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July 31, 2007
Ponies meet the media in New Orleans
NEW ORLEANS – Judging by the traffic at SMU's table at the Conference USA Media Days, the Mustangs will likely fly under the conference media radar to start of the season. But the Mustangs drew some national attention from C-USA TV partner CSTV Monday night during the nationally-broadcast interviews and analysis on the cable channel.
"I think SMU will win Conference USA," said CSTV analyst Brian Curtis from the studio desk in New York. "Eight starters are back on offense, they have a dynamic quarterback, and they have winnable road games. There's a whole lot of karma surrounding this team."
Back at the Royal Sonesta Hotel on historic Bourbon Street, it was a relatively quiet Tuesday morning for SMU head coach Phil Bennett, senior defensive end Cory Muse, and sophomore wide receiver Emmanuel Sanders. Only a handful of media outlets outside the Dallas area came by to gather comments about the Mustangs' season.
"It's not a big deal. They'll all know about us soon enough," said Sanders, one of two SMU players named to the preseason All-Conference USA team along with punter Thomas Morstead.
Bennett kept coming back to the same theme in addressing most reporters' questions.
"The difference in this team is going to be in its chemistry," SMU's sixth-year coach said. "We're either going to get better or get worse. The choice is ours as coaches and players together. You have to do what you haven't done before, in order to get where you haven't been."
There's a sense of urgency in the program now, Bennett said, as SMU's seniors, all of them his recruits, want a payoff on their shared investment in the program. Offensively, Bennett said the playbook has lessened as SMU better defines its strengths, and utilizes fewer plays but with more efficiency. Sophomore quarterback Justin Willis' decision-making will be simpler, and require less for him to make plays.
More depth and experience in the offensive line will allow for the simplication, while also helping convert short-yardage situations where SMU failed last season as well as other "special down" situations, as Bennett called them.
"Last season we were a jack-of-all-trades offense, and master of none of them," he said. "We took things out of the offense because we were trying to do too much.
"We're going to decide what we do well, and then make defenses try and stop us."
Defensively, a concern resides in the secondary. But Bennett downplayed the adjustment the line must make in returning only one regular starter, senior end Cory Muse. SMU actually returns three starters along the line, but not all of them are last year's starters. Left end Patrick Handy started two games in 2006 and was a well-used reserve in the other 10. Senior tackle Charlie Berry started games in the 2005 season before sitting out last year.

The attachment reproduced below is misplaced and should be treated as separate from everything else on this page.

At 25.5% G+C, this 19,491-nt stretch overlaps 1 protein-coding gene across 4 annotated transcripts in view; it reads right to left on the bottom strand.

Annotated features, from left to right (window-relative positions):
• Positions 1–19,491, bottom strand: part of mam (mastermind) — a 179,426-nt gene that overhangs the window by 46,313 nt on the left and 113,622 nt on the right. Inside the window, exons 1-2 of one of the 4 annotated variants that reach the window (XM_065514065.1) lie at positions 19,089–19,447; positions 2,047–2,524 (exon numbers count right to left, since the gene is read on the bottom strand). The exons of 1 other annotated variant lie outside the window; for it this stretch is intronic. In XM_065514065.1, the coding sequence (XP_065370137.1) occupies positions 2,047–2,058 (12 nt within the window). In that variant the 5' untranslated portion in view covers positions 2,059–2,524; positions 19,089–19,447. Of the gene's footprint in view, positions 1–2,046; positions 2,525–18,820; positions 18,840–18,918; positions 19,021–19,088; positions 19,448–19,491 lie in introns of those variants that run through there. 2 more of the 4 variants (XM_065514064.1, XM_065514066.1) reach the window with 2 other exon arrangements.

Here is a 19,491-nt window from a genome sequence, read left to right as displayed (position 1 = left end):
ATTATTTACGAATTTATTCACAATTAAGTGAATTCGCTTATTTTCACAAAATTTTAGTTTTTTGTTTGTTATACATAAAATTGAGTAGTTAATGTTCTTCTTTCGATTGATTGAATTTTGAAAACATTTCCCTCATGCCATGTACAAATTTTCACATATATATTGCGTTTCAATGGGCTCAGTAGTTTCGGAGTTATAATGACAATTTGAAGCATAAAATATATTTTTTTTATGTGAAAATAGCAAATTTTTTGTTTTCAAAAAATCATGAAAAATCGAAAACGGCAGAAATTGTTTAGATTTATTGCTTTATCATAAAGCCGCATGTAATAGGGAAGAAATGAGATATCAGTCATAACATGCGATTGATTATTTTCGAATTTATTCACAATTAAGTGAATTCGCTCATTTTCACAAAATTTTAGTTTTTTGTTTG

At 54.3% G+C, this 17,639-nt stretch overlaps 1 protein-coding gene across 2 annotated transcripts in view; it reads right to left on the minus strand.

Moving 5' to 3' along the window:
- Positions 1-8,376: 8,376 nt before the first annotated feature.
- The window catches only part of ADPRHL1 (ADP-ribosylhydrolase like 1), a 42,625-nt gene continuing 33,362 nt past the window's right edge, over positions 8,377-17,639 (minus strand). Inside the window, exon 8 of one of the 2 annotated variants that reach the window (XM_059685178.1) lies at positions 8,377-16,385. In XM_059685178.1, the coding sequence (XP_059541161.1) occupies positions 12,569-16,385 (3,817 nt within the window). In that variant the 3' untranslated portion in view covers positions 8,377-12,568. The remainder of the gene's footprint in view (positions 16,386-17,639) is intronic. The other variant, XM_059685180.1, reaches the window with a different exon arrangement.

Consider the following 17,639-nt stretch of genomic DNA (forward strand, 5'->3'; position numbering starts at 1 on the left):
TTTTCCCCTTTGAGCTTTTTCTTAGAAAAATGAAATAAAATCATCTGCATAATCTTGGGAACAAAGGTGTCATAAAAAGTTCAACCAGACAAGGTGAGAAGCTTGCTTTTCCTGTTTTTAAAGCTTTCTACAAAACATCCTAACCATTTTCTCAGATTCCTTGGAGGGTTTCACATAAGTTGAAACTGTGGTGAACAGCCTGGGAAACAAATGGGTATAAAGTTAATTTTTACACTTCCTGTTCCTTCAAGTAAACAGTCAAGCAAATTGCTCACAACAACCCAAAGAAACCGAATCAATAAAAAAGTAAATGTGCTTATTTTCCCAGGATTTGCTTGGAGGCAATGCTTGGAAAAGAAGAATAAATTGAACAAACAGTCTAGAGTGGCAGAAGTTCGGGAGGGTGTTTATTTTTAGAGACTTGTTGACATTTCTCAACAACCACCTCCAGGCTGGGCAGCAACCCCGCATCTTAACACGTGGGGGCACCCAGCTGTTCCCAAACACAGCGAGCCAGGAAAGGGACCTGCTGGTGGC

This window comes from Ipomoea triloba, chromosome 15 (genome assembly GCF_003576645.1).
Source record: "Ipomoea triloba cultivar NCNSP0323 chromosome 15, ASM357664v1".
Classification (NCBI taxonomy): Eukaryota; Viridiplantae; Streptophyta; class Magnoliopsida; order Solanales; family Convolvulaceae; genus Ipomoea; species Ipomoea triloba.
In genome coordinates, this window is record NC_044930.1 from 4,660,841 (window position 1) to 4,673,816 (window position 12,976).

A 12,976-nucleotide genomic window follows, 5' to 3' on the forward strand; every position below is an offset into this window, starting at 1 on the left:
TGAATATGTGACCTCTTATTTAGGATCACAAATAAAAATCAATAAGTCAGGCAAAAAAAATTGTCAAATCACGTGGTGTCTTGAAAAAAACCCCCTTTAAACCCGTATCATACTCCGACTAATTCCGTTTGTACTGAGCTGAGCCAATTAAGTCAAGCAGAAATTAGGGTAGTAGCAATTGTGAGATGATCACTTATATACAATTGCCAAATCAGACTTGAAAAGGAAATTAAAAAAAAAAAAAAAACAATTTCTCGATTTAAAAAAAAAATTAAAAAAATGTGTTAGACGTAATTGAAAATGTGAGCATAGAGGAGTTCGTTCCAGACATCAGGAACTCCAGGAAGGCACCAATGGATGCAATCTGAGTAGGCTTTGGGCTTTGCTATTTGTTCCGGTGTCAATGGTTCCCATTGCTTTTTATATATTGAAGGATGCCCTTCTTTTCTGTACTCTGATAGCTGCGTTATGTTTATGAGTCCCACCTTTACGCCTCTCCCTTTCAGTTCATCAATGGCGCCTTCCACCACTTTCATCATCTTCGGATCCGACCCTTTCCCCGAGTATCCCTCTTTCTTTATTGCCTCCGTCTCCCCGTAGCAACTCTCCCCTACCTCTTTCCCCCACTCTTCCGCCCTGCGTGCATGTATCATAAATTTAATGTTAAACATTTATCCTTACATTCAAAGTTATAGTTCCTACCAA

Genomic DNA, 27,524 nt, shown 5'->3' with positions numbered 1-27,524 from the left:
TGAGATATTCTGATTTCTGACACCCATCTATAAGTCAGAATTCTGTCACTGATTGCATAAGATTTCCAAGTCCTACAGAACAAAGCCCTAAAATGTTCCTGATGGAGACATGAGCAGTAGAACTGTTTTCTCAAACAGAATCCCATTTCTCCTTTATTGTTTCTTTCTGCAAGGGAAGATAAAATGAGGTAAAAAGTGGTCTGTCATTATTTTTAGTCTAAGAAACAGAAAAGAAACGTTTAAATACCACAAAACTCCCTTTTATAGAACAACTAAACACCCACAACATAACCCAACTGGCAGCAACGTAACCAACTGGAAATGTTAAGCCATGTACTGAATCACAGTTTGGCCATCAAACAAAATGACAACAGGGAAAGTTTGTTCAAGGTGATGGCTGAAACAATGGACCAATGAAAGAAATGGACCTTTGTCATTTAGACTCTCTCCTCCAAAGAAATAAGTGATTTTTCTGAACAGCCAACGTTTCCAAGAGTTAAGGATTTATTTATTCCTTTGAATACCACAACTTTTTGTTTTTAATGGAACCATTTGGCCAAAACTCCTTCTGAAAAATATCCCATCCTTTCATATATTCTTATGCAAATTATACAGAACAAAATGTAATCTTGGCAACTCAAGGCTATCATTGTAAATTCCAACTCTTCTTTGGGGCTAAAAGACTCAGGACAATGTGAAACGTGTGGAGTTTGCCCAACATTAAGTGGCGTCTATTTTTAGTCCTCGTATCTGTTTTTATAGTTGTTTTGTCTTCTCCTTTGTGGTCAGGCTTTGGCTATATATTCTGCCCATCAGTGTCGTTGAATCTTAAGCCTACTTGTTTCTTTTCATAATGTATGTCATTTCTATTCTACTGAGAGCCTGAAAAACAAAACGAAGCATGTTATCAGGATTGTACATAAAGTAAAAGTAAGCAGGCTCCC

The starting secondary remains somewhat in limbo, but Bennett said there is enough athleticism and playmakers to find the right mix by the start of the season. His familiarity with the personnel has Bennett projecting a better year for the secondary than 2006.
Conference USA Media Day Notebook
What a difference five yards makes: Keeping SMU's special teams play among the NCAA's best may require some tweaking under the NCAA's new kicking rules this season. With kickoffs moving back to the 30-yard line, Bennett said he expects opponents to pooch kick more to the Mustangs, or even deliberately kick out of bounds in order to avoid kicking to return men Jesse Henderson and Emmanuel Sanders. Bennett said he expects to put more skill players on the return teams, putting as many as five players in position to field a kick.
"Everybody's looking at different designs," Bennett said.
The coach said Sanders will return punts, but needs to show more consistency in practice.
Players banded together: The Mustangs' players and coaches are sporting blue wristbands with red "WWNBD" lettering in a show of unity heading into the season. Some of SMU's seniors brought the wristband idea to Bennett back in January with the mantra "We Will Not Be Denied." The idea stuck.
"I'm not a gimmick guy, but it's something they believed in and wanted to rally around," Bennett said.
"It's part of the new Mustang attitude," Muse said. "We saw how we failed last year, and wanted to focus on not letting that happen again. It's a reminder to us to stay motivated through the offseason."
Bennett deflects question on job status: A radio reporter asked Bennett if he's feeling heat, as the season's outcome may determine his job status.
"I'm never worried about my job," Bennett said. "This is my sixth year here. Everybody I loved told me that I was a nut for taking this job, and it's been a humbling job for me. I'm a good coach, and I'm vested in this program. I know what I've done here."
Defensive returnees ready to shine? As he often does, Bennett drew a comparison between his present team and ones from his coaching past. This time, it was SMU's defensive returnees on the line and in the secondary that drew Bennett's comparion to the top defenses he ran earlier in his career at Kansas State.